Round 3 – 88th Overall – G Keith Petruzzelli – Muskegon (USHL)
With the 88th pick, the Wings went ‘big’. This time taking a giant of a goalie in the shape of 6ft 5in Keith Petruzzelli. For his size, Petruzzelli is very agile, his glove being his biggest asset. The Wings are pretty low on goalie prospects right now, so Petruzzelli is a welcome addition to the organization. He’s committed to Quinnipiac University for next season.
Round 4 – 100th Overall – D Malte Setkov – Malmo
For this pick, the Red Wings went back to Europe. And again, they drafted a big guy. Malte Setkov is a 6ft 6in Danish defenseman currently playing in Sweden’s top junior league for Malmo Redhawks. In 38 games last season he had 12 points (2G, 10A). For his size, he’s a strong skater and he also possesses a good first pass. He’ll need time to work on his defensive game before making any move across to North America. His size makes him an attractive prospect as a future shutdown blue-liner.
Round 5 – 131st Overall – D Cole Fraser – Peterborough Petes (OHL)
The Wings went back to the Petes for their fifth round selection, this time taking defenseman Cole Fraser. He nearly missed his name being called. He was returning from the lavatory when Ken Holland made the pick and had to hurry to the stage. Fraser is another physical player and is a typical shutdown type defenseman. He has little in the way of offensive upside, but given the Wings’ struggles in their own end last season, this won’t be a problem. Fraser contributed 19 points (6G, 13A) in 61 games last season.
Round 6 – 162nd Overall – RW Jack Adams – Fargo (USHL)
Another pick, another big body. This time, the USHL’s top goalscorer. Adams, legally John but known as Jack, had 37 goals and 60 points in 56 games last season. He’s 6ft 5in and weighs in at 194lbs. Now aged 20, it seems that Adams has now grown into his frame and it has really improved his game. The season before last, he recorded just 24 points (8G, 16A) in 54 games. Adams has good hands and a nose for the net. His lack of speed and below average skating ability may hinder his progression, however. Certainly seems worth a punt this late in the draft.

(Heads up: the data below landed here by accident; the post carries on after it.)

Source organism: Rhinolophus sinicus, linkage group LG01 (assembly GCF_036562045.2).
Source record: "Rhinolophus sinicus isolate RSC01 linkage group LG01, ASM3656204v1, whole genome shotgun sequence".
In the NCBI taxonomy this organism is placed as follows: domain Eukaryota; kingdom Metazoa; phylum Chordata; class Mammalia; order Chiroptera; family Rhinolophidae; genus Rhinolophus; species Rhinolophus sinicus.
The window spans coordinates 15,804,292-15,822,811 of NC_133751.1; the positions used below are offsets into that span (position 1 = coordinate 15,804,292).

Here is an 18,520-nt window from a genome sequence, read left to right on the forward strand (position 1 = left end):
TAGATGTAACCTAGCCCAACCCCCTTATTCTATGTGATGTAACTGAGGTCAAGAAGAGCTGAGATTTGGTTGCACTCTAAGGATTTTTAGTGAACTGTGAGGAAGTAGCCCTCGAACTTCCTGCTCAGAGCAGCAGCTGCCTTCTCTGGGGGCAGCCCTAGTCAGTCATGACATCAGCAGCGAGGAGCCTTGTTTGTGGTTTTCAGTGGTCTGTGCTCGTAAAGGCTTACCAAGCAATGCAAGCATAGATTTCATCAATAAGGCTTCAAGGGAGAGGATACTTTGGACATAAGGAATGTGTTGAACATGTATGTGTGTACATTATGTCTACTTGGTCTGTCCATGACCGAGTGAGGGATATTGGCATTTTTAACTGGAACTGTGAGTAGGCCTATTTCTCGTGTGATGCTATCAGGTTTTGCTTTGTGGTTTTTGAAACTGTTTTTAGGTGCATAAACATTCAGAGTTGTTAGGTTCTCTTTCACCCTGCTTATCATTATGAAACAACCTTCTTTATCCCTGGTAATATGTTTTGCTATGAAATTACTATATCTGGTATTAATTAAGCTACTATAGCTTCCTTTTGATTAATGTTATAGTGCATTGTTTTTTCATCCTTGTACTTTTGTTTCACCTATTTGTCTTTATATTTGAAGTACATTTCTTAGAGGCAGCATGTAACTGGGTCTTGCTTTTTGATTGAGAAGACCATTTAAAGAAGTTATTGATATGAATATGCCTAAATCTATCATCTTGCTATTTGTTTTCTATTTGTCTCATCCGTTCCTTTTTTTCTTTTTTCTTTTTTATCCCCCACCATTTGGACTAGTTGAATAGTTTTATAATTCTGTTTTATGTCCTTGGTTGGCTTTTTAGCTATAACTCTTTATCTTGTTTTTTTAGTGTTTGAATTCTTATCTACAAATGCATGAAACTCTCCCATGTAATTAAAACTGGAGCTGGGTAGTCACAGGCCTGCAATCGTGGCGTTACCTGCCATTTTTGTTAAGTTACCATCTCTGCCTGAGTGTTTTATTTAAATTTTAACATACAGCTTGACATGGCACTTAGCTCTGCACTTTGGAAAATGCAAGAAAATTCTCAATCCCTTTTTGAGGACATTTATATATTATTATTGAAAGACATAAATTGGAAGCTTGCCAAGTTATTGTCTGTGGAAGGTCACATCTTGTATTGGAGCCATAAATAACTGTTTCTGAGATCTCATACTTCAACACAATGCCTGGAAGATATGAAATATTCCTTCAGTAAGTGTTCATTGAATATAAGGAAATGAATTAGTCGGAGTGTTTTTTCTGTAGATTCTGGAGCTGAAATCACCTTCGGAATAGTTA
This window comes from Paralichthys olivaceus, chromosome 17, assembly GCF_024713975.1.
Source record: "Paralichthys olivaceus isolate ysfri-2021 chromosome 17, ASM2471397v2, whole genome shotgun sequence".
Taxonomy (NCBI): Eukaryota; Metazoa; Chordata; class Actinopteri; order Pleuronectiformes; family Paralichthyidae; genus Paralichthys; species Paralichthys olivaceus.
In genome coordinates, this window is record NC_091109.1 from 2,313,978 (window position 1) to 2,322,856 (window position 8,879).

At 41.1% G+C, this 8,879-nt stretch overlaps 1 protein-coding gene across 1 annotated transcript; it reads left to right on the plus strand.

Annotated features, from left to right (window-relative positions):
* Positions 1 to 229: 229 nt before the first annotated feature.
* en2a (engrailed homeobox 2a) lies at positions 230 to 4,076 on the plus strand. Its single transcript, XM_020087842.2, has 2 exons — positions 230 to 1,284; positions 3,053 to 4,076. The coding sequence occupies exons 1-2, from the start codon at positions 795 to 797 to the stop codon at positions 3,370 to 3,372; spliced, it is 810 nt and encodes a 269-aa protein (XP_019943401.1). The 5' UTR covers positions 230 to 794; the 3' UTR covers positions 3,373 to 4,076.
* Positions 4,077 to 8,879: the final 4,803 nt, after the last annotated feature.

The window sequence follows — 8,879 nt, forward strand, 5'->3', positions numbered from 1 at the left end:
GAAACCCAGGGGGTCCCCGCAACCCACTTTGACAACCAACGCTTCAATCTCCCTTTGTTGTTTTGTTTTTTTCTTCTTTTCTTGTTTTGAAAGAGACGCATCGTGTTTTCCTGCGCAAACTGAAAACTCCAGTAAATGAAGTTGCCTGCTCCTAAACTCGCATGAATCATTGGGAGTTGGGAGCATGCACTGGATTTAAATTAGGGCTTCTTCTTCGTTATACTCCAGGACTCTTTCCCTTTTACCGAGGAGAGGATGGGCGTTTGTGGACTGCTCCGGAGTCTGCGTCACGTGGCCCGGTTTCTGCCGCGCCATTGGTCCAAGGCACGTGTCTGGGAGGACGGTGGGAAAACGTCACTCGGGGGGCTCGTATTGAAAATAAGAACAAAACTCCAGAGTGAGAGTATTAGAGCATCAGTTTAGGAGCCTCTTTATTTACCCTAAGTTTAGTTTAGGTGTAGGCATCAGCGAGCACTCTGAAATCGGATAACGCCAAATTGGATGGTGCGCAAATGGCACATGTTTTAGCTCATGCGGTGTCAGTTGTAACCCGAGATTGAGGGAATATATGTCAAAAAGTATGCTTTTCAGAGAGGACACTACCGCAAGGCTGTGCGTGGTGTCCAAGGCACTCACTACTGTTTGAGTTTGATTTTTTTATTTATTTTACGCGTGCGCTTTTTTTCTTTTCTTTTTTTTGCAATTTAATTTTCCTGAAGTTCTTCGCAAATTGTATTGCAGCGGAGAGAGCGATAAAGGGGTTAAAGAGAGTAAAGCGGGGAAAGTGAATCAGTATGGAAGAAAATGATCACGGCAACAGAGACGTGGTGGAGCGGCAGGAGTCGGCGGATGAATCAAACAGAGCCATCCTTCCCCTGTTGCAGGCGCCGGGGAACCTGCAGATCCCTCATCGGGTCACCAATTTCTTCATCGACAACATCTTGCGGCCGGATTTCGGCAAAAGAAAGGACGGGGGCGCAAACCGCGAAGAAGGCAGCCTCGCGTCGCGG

Round 6 – 164th Overall – D Reilly Webb – Hamilton Bulldogs (OHL)
Webb’s season was cut short by a separated shoulder. He managed just 12 games with Hamilton, adding a single assist. He’s a smooth skater, and whilst he may be some way off the NHL he’s worth a gamble at this point. Another player with size, he’s 6ft 3in.
Round 7 – 193rd Overall – C Brady Gilmour – Saginaw Spirit (OHL)
What’s this? A player under 6ft tall? Well, I never. Brady Gilmour is what you’d expect out of a last round pick. Lots of effort, high work rate – and last season that got him some rewards. He had 47 points (26G, 21A) in 65 games. He was also one of the Spirit’s Alternate Captains. He’s a small guy at 5ft 10in, but he’s got a big heart. Something always appreciated in Hockeytown.
There has been much criticism of Ken Holland following the draft, particularly for the Rasmussen pick. Whilst I agree that it was a surprise pick, and certainly not one I saw coming, I don’t think things are quite as doom and gloom as has been suggested. The Wings need help all over, and whilst none of those drafted can offer a solution right away, I believe that given time at least some of them will be able to make the step up. Part of the criticism of Holland was that the likes of Rasmussen and Lindstrom went too early. While this may be true, to me it’s an indication that the powers that be went in with a strategy and stuck to it. They knew who they wanted.
Overall, I’d give the Wings a C. Nothing spectacular in this draft, but they’ve taken a few Europeans in there and with Hakan Andersson involved, there’s always the potential to dig out that late round gem. I’m relatively happy – but it rankles a bit that not only did we pass on Liljegren, he went to a divisional rival. If he’s as good as I think he can be, we’ll be getting regular reminders of what we could have had on a very regular basis.